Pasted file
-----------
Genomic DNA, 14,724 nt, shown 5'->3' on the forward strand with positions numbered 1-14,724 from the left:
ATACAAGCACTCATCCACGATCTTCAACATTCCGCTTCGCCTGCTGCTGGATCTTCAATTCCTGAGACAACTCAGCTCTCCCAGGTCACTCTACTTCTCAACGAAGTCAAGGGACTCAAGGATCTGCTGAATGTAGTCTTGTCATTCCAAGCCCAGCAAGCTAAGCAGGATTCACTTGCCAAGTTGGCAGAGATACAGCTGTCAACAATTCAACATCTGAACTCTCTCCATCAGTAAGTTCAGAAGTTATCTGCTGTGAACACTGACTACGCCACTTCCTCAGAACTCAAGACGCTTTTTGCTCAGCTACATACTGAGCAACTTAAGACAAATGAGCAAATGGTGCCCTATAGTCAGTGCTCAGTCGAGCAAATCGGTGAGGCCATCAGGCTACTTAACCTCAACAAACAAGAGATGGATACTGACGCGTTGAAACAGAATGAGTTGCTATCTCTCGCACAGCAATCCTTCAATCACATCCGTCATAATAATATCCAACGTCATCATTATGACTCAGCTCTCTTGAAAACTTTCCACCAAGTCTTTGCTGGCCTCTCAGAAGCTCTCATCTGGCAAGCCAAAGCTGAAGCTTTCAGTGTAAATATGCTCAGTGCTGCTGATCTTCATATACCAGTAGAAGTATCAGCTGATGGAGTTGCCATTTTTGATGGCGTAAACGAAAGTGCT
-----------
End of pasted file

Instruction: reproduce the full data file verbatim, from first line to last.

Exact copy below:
Genomic DNA, 14,724 nt, shown 5'->3' on the forward strand with positions numbered 1-14,724 from the left:
ATACAAGCACTCATCCACGATCTTCAACATTCCGCTTCGCCTGCTGCTGGATCTTCAATTCCTGAGACAACTCAGCTCTCCCAGGTCACTCTACTTCTCAACGAAGTCAAGGGACTCAAGGATCTGCTGAATGTAGTCTTGTCATTCCAAGCCCAGCAAGCTAAGCAGGATTCACTTGCCAAGTTGGCAGAGATACAGCTGTCAACAATTCAACATCTGAACTCTCTCCATCAGTAAGTTCAGAAGTTATCTGCTGTGAACACTGACTACGCCACTTCCTCAGAACTCAAGACGCTTTTTGCTCAGCTACATACTGAGCAACTTAAGACAAATGAGCAAATGGTGCCCTATAGTCAGTGCTCAGTCGAGCAAATCGGTGAGGCCATCAGGCTACTTAACCTCAACAAACAAGAGATGGATACTGACGCGTTGAAACAGAATGAGTTGCTATCTCTCGCACAGCAATCCTTCAATCACATCCGTCATAATAATATCCAACGTCATCATTATGACTCAGCTCTCTTGAAAACTTTCCACCAAGTCTTTGCTGGCCTCTCAGAAGCTCTCATCTGGCAAGCCAAAGCTGAAGCTTTCAGTGTAAATATGCTCAGTGCTGCTGATCTTCATATACCAGTAGAAGTATCAGCTGATGGAGTTGCCATTTTTGATGGCGTAAACGAAAGTGCT